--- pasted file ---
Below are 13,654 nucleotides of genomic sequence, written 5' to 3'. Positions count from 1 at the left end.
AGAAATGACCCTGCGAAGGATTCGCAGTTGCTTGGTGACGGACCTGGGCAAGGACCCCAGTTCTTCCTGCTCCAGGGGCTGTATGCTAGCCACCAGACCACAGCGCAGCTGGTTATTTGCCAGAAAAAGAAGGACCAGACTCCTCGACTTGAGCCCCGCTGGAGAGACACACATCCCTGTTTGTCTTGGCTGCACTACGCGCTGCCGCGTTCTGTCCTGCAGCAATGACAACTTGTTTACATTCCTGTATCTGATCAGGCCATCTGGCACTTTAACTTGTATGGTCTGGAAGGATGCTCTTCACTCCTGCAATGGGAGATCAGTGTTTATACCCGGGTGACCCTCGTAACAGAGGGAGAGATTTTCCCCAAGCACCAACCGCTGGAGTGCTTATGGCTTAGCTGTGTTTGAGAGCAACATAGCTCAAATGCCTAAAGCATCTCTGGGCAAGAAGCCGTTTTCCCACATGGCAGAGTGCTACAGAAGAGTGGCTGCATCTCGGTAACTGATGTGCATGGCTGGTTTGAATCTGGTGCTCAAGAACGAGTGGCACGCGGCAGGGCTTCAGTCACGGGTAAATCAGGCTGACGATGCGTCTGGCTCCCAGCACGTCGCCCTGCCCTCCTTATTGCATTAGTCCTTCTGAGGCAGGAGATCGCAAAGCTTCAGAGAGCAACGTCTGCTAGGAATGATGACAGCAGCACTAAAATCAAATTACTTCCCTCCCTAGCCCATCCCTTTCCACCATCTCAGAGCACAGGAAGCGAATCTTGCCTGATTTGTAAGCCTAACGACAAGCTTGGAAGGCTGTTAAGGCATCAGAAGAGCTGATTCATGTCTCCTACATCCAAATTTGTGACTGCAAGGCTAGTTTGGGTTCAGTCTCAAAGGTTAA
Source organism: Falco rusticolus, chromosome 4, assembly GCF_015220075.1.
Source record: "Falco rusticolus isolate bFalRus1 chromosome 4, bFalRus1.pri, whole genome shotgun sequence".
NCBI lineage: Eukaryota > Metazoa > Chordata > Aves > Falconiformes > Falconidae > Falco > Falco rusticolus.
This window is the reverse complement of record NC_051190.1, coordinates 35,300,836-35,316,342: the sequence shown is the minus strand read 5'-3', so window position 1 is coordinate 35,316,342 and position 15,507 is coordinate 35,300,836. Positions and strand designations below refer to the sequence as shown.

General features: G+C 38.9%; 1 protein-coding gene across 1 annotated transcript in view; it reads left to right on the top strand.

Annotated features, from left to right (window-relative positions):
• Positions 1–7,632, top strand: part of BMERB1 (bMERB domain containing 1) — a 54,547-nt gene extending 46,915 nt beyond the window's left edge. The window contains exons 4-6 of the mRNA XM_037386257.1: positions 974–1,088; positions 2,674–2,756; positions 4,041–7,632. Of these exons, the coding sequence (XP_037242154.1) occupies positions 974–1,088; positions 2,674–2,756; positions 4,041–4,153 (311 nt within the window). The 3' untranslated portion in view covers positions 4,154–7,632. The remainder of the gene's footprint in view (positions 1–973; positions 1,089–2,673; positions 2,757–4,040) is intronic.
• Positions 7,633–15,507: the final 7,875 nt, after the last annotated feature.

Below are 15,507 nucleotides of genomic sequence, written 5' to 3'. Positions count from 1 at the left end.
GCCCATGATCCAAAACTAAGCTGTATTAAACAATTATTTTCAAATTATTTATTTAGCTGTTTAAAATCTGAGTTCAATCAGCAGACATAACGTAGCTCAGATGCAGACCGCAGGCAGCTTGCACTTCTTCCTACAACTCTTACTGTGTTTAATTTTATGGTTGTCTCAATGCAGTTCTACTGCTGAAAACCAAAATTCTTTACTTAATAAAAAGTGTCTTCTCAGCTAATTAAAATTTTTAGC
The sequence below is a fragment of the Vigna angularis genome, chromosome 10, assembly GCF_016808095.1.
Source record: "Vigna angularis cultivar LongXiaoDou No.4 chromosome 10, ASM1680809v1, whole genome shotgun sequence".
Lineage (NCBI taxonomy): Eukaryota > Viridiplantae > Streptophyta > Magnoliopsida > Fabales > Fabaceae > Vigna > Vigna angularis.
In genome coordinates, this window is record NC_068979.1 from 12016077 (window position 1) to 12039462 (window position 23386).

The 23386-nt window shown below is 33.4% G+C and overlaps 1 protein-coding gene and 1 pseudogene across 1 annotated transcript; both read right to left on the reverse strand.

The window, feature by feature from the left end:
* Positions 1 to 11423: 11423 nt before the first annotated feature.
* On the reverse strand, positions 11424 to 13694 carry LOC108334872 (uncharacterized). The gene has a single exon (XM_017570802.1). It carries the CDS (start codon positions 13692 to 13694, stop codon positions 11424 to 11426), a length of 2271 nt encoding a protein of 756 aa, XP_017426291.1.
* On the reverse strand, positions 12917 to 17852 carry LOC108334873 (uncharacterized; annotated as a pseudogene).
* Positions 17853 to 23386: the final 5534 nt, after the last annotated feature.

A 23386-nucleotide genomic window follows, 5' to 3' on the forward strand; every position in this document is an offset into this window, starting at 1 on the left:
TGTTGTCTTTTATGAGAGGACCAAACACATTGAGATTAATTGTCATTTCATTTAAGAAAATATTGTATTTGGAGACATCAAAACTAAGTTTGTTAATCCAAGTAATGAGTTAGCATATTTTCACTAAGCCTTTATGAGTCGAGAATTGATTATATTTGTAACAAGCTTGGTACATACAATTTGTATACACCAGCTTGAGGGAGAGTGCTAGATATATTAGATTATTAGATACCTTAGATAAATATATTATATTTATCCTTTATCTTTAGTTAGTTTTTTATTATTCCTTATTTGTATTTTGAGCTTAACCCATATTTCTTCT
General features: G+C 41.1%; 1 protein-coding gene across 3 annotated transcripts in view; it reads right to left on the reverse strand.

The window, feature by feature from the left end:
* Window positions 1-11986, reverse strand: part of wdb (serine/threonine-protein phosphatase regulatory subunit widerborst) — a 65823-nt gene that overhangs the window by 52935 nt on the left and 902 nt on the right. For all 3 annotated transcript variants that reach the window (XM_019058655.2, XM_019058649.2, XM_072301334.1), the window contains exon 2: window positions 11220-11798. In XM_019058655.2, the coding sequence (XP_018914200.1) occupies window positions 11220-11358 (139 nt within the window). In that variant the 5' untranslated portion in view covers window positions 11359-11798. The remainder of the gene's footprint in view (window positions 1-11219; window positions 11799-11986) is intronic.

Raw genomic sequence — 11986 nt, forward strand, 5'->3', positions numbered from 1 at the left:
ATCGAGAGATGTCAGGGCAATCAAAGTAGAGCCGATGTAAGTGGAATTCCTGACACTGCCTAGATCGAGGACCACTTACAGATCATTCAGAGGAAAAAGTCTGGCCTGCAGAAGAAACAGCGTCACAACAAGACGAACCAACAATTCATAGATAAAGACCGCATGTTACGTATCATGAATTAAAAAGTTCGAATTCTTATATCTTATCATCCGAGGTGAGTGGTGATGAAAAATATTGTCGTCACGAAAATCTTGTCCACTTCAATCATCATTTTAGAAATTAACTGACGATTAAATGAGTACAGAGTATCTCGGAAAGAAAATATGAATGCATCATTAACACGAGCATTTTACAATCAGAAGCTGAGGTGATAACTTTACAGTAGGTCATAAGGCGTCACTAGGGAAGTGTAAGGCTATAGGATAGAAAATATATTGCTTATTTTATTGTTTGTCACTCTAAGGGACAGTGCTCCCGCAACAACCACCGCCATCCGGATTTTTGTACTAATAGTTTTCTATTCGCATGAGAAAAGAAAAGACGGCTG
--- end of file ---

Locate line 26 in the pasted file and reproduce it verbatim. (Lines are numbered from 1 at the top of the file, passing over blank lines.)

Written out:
The window, feature by feature from the left end: